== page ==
FDA D.I.S.C.O. Burst Edition: FDA approval of Tafinlar (dabrafenib) in combination with Mekinist (trametinib) for unresectable or metastatic solid tumors with BRAF V600E mutation
Welcome back to the D.I.S.C.O., FDA’s Drug Information Soundcast in Clinical Oncology, Burst Edition, brought to you by FDA’s Division of Drug Information in partnership with FDA’s Oncology Center of Excellence. Today we’ll provide another quick update on a recent FDA cancer drug approval. On June 22, 2022, the FDA granted accelerated approval to dabrafenib (brand name Tafinlar) in combination with trametinib (brand name Mekinist) for treatment of adult and pediatric patients 6 years of age or older with unresectable or metastatic solid tumors with BRAF V600E mutation who have progressed following prior treatment and have no satisfactory alternative treatment options. Dabrafenib in combination with trametinib is not indicated for patients with colorectal cancer because of known intrinsic resistance to BRAF inhibition. Dabrafenib is not indicated for patients with wild-type BRAF solid tumors.
The safety and efficacy were evaluated in 131 adult patients from open-label, multiple cohort trials BRF117019 and NCI-MATCH, 36 pediatric patients from CTMT212X2101, and supported by results in COMBI-d, COMBI-v, and BRF113928 (studies in melanoma and lung cancer already described in product labeling). Study BRF117019 enrolled patients with BRAF V600E mutation positive specific solid tumors including high grade glioma, biliary tract cancer, low grade glioma, adenocarcinoma of small intestine, gastrointestinal stromal tumor, and anaplastic thyroid cancer. NCI-MATCH Subprotocol H enrolled adult patients with BRAF V600E mutation positive solid tumors except patients with melanoma, thyroid cancer, or CRC. Parts C and D of Study CTMT212X2101 enrolled 36 pediatric patients with BRAF V600 refractory or recurrent LGG or HGG. The major efficacy outcome measure of these studies was overall response rate using standard response criteria. For the 131 adult patients, a total of 54 experienced an objective response. The studies enrolled patients with 24 tumor types, including different subtypes of low grade glioma and high grade glioma. Among the highest representative tumor types, overall response rate was 46% for biliary tract cancer, 33% for high grade glioma (combined) and 50% for low grade glioma (combined). For the 36 pediatric patients, the overall response rate was 25%; duration of response was 6 months or greater for 78% of patients and 24 months or greater for 44% of patients.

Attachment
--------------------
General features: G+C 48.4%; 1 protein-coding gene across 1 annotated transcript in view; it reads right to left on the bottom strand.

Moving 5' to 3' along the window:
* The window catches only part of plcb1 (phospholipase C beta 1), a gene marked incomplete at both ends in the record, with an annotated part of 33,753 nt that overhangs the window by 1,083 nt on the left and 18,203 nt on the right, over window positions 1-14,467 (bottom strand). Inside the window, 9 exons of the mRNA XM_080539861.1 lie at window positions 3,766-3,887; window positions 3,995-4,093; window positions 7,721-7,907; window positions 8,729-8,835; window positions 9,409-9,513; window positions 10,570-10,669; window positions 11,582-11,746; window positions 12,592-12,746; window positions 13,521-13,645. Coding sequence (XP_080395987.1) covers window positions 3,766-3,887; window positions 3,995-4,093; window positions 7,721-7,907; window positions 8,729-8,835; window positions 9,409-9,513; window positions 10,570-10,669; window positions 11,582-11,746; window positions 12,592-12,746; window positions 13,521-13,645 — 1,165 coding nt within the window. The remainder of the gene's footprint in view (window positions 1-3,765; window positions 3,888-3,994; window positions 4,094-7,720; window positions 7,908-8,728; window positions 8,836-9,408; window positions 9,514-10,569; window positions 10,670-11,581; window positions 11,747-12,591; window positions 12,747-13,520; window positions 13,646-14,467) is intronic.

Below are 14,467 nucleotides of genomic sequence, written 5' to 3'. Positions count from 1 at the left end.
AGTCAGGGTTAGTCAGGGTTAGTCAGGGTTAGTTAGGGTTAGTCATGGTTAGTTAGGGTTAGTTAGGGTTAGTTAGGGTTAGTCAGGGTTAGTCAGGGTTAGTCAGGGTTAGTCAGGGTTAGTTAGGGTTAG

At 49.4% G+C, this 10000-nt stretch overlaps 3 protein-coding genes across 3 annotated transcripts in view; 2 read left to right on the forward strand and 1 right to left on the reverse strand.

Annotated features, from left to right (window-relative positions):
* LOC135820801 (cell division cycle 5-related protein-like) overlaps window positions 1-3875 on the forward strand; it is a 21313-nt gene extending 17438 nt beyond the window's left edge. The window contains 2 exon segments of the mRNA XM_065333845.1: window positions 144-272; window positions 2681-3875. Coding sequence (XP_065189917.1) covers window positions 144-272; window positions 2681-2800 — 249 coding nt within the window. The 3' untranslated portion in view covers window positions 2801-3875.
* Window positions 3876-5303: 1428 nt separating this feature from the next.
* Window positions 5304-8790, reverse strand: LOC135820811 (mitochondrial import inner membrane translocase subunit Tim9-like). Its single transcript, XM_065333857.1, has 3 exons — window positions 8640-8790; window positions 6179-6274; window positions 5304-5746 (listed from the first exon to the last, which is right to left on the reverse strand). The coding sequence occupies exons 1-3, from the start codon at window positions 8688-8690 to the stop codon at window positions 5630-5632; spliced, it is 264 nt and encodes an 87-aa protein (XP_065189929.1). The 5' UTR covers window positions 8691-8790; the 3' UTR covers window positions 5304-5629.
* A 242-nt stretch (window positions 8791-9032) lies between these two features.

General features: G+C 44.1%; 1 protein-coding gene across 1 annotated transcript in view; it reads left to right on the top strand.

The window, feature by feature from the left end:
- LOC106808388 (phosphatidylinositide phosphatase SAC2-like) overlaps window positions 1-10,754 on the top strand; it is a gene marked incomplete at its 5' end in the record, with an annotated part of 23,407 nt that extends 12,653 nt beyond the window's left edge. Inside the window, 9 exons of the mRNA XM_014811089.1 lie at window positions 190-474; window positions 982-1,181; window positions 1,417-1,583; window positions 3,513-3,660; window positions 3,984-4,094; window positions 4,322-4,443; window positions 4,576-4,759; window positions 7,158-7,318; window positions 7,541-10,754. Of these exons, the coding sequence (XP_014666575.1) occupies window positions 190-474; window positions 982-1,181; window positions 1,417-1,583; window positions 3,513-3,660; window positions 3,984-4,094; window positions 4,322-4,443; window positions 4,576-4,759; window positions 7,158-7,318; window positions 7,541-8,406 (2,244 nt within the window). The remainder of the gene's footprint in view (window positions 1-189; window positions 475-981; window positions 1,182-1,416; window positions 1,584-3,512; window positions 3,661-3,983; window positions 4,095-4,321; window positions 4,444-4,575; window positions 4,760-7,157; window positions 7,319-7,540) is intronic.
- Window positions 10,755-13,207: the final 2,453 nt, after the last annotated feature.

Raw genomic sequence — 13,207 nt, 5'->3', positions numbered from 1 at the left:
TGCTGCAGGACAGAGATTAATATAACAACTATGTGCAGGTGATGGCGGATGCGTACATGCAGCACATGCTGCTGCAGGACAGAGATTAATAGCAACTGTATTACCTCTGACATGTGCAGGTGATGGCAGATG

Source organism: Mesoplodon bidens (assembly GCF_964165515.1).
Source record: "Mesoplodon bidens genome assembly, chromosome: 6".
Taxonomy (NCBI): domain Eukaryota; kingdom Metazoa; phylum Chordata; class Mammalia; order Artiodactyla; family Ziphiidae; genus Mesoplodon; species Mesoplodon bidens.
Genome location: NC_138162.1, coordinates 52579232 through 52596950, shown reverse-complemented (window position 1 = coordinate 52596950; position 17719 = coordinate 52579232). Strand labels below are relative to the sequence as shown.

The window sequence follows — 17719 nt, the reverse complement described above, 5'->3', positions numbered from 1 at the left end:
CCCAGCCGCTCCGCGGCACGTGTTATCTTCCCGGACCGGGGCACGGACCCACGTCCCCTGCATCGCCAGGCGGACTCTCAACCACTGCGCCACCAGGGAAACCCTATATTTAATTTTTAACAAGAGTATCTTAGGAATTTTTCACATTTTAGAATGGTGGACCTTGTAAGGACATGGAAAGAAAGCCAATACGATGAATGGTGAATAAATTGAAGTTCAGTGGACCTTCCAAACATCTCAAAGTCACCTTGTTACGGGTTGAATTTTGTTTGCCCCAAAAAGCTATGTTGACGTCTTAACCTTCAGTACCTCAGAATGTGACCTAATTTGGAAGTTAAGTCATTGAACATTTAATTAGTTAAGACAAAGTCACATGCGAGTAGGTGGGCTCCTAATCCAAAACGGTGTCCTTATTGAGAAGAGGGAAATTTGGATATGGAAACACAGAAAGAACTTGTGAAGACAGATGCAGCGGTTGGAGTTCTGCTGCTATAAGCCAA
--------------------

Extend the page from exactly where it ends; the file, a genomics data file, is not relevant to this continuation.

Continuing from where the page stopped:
The most common adverse reactions occurring in more than 20% of adult patients were pyrexia, fatigue, nausea, rash, chills, headache, hemorrhage, cough, vomiting, constipation, diarrhea, myalgia, arthralgia, and edema.
The most common adverse reactions occurring in more than 20% of pediatric patients were pyrexia, rash, vomiting, fatigue, dry skin, cough, diarrhea, dermatitis acneiform, headache, abdominal pain, nausea, hemorrhage, constipation, and paronychia.
This review used the Assessment Aid, a voluntary submission from the applicant to facilitate the FDA’s assessment.
Full prescribing information for these approvals can be found at www.fda.gov/drugsatFDA.
Health care professionals should report serious adverse events to FDA’s MedWatch Reporting Program at www.fda.gov/medwatch.
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